تخبرني «تغريد» بأن أحد الأطفال جاء راكضًا إليهم في مدينة «ميدان رمسيس» العظمى قائلا لهم إن هناك ملايين الناس في التحرير. وحينها قرر اثنان «زوج وزوجة» من أصدقائها (وهما طفلان في سن الرابعة عشرة، ويختلف الزواج وتكوين أسرة في أطفال الشوارع عما نعرفه نحن) أن الأفضل هو الانضمام إلى هناك، حتى لا تفوتهما الفرصة العظيمة لسرقة الهواتف المحمولة. تضحك كثيرا جدا وهي تخبرني بذلك وهي تقول: «ماذا كان سيكون رد فعل الصحفيين لو علموا السبب الحقيقي لوجود بعض الأطفال هناك!».

لكنها تستطرد لتقول: «ليس كل الأطفال كانوا هناك من أجل السرقة! لقد كانوا هناك أيضا لأنها تجربة شيقة لهم! وذلك لأن الناس كانوا يقولون لنا دوما إن الشارع شيء سيئ، وأننا يجب أن نترك الشارع، ولكن فجأة كل واحد كان هناك، كل واحد في البلد كان في (التحرير)، ولهذا انتقلنا إلى هناك من (رمسيس). كان الناس هناك يتحدثون إلينا، يطعموننا، ويمزحون معنا، ولدرجة أن بعضهم حاول أن يعلمنا القراءة والكتابة، بل إننا حتى كنا ننام بجوار كل هؤلاء الناس أصحاب الرائحة الجميلة. وقد ساعدناهم نحن أيضا، فقد كنا ندلهم من أين يشترون أرخص الطعام حينما نفد الطعام منهم، وعلمناهم أفضل الطرق للهروب من البوليس، وهذا لأن أحب لعبة إلينا هي الأتاري». وحينها رأت علامات الاستفسار على وجهي، أوضحت: «عربات الشرطة»، نحن نسميها «أتاري» وطوال اليوم نلعب بالجري والاختفاء منهم، لكننا نعلم جميعا أن الشرطة التى في «التحرير» مختلفة، فهي لا تضيغ الوقت جريا وراءك، لكنها بدلا من ذلك تقتلك بالرصاص.

لقد كانت كل قصصها وتحليلاتها حول الأسباب التي دفعت الأطفال إلى المكان الذي دار فيه الحدث كله غير مريبة. جميع الأسباب، حتى سرقة الهواتف المحمولة، كان يمكنني تفهمها، وأمكنني تفهم ذلك لأنني بدأت أتعرف على الأطفال أكثر. لكن، بعد مرور عامين،صارت إجابات الأطفال عن السؤال: «لماذا كانوا هناك بالتحرير» مريبة وتصيبني بقلق حقيقي. فقد كان الأطفال يتحدثون إلى زميلي «عادل» الذي كرس ثمانية عشر عاما من عمره حتى الآن للعمل مع الأطفال حين بدا مهموما وأخبرني إن نغمة الأطفال في الكلام تغيرت، وإن أحدا ما قد يكون تحدث مع بعض منهم، فتغيرت أفكارهم.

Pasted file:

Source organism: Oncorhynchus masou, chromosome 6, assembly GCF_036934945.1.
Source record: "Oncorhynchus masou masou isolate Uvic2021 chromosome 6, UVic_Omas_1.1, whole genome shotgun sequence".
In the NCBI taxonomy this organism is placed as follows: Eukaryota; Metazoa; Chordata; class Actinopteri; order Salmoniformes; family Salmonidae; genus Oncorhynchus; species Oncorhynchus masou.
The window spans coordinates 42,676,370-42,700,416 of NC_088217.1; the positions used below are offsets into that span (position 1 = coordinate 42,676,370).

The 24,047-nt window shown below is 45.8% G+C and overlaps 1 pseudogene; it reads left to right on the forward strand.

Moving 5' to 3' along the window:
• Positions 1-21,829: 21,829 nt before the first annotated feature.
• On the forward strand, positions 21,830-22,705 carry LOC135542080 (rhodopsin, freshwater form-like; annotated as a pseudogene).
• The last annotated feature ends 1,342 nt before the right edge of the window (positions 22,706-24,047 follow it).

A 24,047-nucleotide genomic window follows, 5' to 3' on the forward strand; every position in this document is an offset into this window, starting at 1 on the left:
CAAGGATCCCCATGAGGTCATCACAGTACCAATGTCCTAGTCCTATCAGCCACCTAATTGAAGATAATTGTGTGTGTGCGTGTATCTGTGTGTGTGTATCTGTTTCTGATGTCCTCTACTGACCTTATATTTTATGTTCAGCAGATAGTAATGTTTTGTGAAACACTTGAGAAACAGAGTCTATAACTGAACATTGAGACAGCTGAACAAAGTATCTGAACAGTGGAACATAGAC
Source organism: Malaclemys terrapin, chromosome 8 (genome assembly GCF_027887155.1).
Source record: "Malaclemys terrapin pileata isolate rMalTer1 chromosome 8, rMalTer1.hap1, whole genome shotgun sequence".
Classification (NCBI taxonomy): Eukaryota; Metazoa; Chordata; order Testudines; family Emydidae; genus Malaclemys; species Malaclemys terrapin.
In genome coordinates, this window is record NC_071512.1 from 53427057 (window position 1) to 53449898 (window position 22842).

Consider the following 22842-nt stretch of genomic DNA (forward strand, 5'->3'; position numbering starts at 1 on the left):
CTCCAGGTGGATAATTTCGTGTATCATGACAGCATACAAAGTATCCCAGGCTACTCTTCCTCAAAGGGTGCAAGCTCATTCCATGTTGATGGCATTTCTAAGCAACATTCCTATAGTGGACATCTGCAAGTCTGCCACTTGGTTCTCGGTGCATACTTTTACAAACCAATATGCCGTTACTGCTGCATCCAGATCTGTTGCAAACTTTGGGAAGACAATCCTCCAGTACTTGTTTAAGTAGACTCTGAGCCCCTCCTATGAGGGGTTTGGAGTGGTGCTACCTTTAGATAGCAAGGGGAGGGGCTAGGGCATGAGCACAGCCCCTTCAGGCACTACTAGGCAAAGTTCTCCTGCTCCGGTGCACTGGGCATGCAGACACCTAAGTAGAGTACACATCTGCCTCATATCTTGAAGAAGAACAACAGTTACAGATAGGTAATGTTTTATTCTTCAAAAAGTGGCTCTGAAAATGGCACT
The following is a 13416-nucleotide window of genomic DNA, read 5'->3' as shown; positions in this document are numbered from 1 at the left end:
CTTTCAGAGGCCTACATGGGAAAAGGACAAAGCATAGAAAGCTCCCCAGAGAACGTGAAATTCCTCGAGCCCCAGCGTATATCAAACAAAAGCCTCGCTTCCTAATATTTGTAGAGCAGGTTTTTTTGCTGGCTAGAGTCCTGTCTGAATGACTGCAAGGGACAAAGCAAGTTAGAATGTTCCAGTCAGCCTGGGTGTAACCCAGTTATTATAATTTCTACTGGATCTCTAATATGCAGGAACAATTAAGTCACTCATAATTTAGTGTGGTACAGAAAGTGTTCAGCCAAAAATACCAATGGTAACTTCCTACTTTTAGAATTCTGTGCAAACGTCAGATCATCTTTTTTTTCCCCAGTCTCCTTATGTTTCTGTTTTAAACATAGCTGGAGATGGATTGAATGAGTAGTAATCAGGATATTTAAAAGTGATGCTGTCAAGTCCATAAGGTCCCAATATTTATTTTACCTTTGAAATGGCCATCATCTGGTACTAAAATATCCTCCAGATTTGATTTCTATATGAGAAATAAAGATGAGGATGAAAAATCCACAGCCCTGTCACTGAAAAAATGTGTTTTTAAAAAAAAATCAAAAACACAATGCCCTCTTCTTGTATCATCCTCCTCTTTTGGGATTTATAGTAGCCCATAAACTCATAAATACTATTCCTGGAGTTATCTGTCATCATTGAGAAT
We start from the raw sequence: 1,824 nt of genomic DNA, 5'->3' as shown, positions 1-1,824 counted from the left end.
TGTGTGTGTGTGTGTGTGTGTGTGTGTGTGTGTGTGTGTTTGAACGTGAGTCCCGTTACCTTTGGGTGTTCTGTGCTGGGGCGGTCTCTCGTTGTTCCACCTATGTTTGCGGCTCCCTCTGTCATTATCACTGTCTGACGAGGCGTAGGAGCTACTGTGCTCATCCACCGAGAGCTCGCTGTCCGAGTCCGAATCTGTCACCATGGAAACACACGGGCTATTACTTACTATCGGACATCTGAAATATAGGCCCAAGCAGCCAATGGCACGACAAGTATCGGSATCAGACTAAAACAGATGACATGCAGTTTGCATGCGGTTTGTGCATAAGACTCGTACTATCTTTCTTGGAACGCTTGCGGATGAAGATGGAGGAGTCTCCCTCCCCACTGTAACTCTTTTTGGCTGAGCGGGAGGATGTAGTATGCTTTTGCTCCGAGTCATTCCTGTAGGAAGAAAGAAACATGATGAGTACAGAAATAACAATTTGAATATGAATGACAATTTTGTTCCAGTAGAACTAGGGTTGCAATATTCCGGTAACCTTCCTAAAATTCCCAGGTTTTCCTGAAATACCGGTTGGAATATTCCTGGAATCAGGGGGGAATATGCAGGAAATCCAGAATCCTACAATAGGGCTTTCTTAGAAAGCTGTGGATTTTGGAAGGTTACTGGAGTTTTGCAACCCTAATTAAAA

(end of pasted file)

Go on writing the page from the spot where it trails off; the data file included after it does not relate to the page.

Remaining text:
فالأطفال الذين يجرون حوله بزجاجات المولوتوف يسألونه «ماذا تساوي حياتي من دون قيمة؟ أنا أريد أن أموت شهيدا فيسامحني الله على جميع الأشياء السيئة التي عملتها في هذه الدنيا. أريد أن يكون لموتي معنى لأن حياتي لم يكن لها أي معنى. أريد أن أموت فيتحدث عني كل هؤلاء الناس الذين في (التحرير)، ويمشوا في جنازتي. أريد أن أموت ويكون هناك أحد ما يتذكرني، ويرسم وجهي على الحائط مثل كل الآخرين، لا.. إذن.. يا (بابا)، أنا لست خائفا من أن أموت».

لقد تغيرت علاقة أطفال الشارع بالثورة في بحر عامين. ولكن، سيظل هذا نوعا من المثالية أن نتجادل حول ما إذا كان الأطفال يذهبون إلى صفوف المواجهات الأمامية مع الأمن لأنهم يفهمون معنى التمرد كوسيلة لنهاية. إن الأطفال – لأنهم أطفال – ينبغي ألا يكونوا محل لوم على الوضع الفكري الذي يكونون عليه حينما يذهبون إلى صفوف المواجهات مع الأمن.

ماذا عن موت عمر ذي الثلاثة عشر عاما؟ عمر، تم قتل الولد الصغير برصاص اخترق القلب بواسطة الجيش الذي أنيط به حماية حدوده أمام الأعداء. هل كان هناك ليسرق الهواتف؟ لا. هل كان هناك لأنه أراد لوجهه الصغير أن يحفر في جرافيتي على الحوائط المحيطة بالميادين؟ لا. قتل عمر بالرصاص لأنه كان هناك. قتل عمر بالرصاص وهو يحاول الحصول على عيش شريف من الشوارع التي صارت مقرا لكثير من الطبقات، والأديان، والأعمار، والأيديولوجيات. قتل عمر بالرصاص لوجوده في طريقهم. قتل عمر بالرصاص – أكثر من أي سبب آخر- لأنه لن تلقى مسؤولية قتله على أحد. استقبل قلب عمر الصغير الرصاصة لأن البعض كانوا شديدي الجبن عن أن يحاسبوا هؤلاء المسؤولين عن ذلك. هذه المقالة لكل «عمر»  اعتقل وقتل بالرصاص، فقط لمجرد تواجده هناك؛ لأنه لم يكن هناك مكان آخر أكثر أمانا يذهب إليه

Street Children and the Big Dream of Citizenship